The ‘1 carton = 1 tree’ campaign is our commitment to plant one tree in Malawi for every carton of hangers purchased by our customers. It’s our contribution to Malawi based charity, ‘Ripple Africa’s’ Tree Planting Project, just one of the many amazing projects they’ve set up since the charity began in 2003. Spreading across three districts, the Tree Planting Project is a long-term solution to deforestation. Planting thousands of quick growing exotic trees at a household level provides a sustainable source of firewood and timber for local people to use and sell, reducing the need to take from the indigenous forests of Malawi.
Ripple Africa founder Geoff, and manager, Pam have been known to drop by the Phineas office every now and then, to update us on the progress of the project. It was during one of these visits, after the usual consumption of too much pizza and a couple of games of ‘no rules ping pong’, that Geoff suggested we should join them on their next trip to Malawi and see all the good work for ourselves. So, ten vaccinations, two flights and a seven-hour drive later, Laurence, Will and Ellen found themselves standing excitedly, on the sandy shore of Lake Malawi.
On day one, we visited a local village who had benefitted from the ‘Changu Changu Moto’ project. An alternative to the traditional three stone cookstove, the Changu Changu Moto is a fuel-efficient oven which requires less wood, reduces the risk of burns and smoke inhalation, and boasts two burners for faster cooking. Made with local, easily accessible materials, Ripple Africa provide communities with a step-by-step guide on how to build the ovens, which only take an hour to construct.
Just as we are used to in England, Sunday’s in Malawi are spent resting and preparing for the week ahead. We took the opportunity to immerse ourselves in our new surroundings; dodging mangos thrown from trees by Vervet monkeys and making friends with the local children. Martha, a Malawi based member of the Ripple Africa team, also showed us how to make a maize flour porridge called Nsima, one of the country’s staple foods.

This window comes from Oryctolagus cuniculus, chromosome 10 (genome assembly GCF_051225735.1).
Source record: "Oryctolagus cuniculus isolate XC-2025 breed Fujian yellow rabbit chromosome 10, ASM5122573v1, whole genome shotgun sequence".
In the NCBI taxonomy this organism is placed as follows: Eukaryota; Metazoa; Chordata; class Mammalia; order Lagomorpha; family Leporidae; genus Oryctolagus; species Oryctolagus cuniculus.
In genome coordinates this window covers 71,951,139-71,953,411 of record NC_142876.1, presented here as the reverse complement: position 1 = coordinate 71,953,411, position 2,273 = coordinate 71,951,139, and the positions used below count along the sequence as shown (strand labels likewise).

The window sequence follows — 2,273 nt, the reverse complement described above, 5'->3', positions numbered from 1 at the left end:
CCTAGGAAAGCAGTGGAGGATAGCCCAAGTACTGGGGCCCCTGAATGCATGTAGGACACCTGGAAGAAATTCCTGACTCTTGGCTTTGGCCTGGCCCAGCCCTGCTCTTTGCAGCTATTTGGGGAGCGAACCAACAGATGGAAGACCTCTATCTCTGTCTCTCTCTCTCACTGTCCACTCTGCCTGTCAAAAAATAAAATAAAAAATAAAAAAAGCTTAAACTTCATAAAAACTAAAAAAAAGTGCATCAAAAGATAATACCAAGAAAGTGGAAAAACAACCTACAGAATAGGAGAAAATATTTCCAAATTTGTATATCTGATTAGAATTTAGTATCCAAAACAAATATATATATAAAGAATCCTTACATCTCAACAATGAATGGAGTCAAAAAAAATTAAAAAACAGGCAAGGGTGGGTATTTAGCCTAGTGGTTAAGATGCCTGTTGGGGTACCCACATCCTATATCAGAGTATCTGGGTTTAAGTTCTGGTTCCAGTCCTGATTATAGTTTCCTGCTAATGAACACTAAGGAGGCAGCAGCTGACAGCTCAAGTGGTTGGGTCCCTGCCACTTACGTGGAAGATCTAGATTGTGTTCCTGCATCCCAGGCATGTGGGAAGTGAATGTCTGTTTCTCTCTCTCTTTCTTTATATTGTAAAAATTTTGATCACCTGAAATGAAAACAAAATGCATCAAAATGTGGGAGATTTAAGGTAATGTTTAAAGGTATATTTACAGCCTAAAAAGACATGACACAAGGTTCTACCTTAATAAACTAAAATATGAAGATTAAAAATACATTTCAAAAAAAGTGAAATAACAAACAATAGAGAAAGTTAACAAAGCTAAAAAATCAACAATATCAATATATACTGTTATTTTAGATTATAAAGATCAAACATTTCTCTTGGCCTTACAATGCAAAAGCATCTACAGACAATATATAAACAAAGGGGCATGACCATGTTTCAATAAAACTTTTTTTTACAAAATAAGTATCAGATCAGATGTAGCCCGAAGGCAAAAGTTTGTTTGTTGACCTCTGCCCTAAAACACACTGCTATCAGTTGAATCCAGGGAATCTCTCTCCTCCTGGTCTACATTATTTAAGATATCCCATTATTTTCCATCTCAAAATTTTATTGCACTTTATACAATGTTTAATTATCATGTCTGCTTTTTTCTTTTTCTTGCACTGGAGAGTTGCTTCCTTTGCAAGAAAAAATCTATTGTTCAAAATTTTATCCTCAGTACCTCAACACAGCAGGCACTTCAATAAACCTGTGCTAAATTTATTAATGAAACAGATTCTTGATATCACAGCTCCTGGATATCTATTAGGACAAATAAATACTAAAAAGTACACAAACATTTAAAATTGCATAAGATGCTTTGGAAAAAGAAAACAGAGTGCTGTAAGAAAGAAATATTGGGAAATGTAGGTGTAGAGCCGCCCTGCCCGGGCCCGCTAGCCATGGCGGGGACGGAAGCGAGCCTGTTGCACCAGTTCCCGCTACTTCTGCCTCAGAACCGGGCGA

In contrast to our chilled-out Sunday, Monday found us clambering up the forested hills with the Forest Conservation Committee. Sadly, deforestation was apparent. Trees had been cut down and soil washed away, leaving little chance of anything new growing in the future. Living in the hills were Jackson and Georgina, who had hoped to farm tobacco but were finding it incredibly difficult to yield a crop. Fortunately, lush forest does remain although, as the committee explained, it’s a full-time job protecting it.
On our way back down the hills, we came across some households who were still using the 3 stone cookstoves. With everything needed to build Changu Changu Moto’s right in front of us, we all got stuck in – satisfyingly messy work!
After a busy day, we retreated to the beach for some ball games in the lake and a couple of Malawi Gin cocktails. As we relaxed, Geoff spotted an irresistible photo opportunity – can you guess what’s on the other side of the lens? Keep an eye out for part two of our Malawi Diary to find out!